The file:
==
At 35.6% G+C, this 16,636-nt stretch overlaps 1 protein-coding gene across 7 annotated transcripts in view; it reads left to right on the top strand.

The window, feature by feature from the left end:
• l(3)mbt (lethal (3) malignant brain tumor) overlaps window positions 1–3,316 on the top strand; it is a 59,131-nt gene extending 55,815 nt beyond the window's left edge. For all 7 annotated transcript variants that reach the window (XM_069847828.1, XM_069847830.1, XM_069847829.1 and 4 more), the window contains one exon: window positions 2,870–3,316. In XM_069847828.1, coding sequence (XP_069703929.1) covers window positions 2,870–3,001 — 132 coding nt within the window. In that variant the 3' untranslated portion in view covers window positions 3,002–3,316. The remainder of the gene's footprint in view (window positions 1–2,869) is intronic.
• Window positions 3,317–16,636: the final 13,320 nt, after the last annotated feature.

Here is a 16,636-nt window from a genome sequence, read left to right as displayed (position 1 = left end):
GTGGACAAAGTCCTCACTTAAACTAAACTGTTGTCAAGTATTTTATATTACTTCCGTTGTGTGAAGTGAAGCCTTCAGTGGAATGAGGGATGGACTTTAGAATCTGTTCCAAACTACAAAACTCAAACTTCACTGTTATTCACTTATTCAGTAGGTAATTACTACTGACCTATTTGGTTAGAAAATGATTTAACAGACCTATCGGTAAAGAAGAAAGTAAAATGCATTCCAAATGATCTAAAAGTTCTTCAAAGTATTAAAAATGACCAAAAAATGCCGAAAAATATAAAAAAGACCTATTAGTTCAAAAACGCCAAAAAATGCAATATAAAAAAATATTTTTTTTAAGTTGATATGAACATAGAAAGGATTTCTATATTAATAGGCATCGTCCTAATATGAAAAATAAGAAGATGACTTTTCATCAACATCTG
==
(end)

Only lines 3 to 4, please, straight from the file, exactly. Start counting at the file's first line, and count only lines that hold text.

• l(3)mbt (lethal (3) malignant brain tumor) overlaps window positions 1–3,316 on the top strand; it is a 59,131-nt gene extending 55,815 nt beyond the window's left edge. For all 7 annotated transcript variants that reach the window (XM_069847828.1, XM_069847830.1, XM_069847829.1 and 4 more), the window contains one exon: window positions 2,870–3,316. In XM_069847828.1, coding sequence (XP_069703929.1) covers window positions 2,870–3,001 — 132 coding nt within the window. In that variant the 3' untranslated portion in view covers window positions 3,002–3,316. The remainder of the gene's footprint in view (window positions 1–2,869) is intronic.
• Window positions 3,317–16,636: the final 13,320 nt, after the last annotated feature.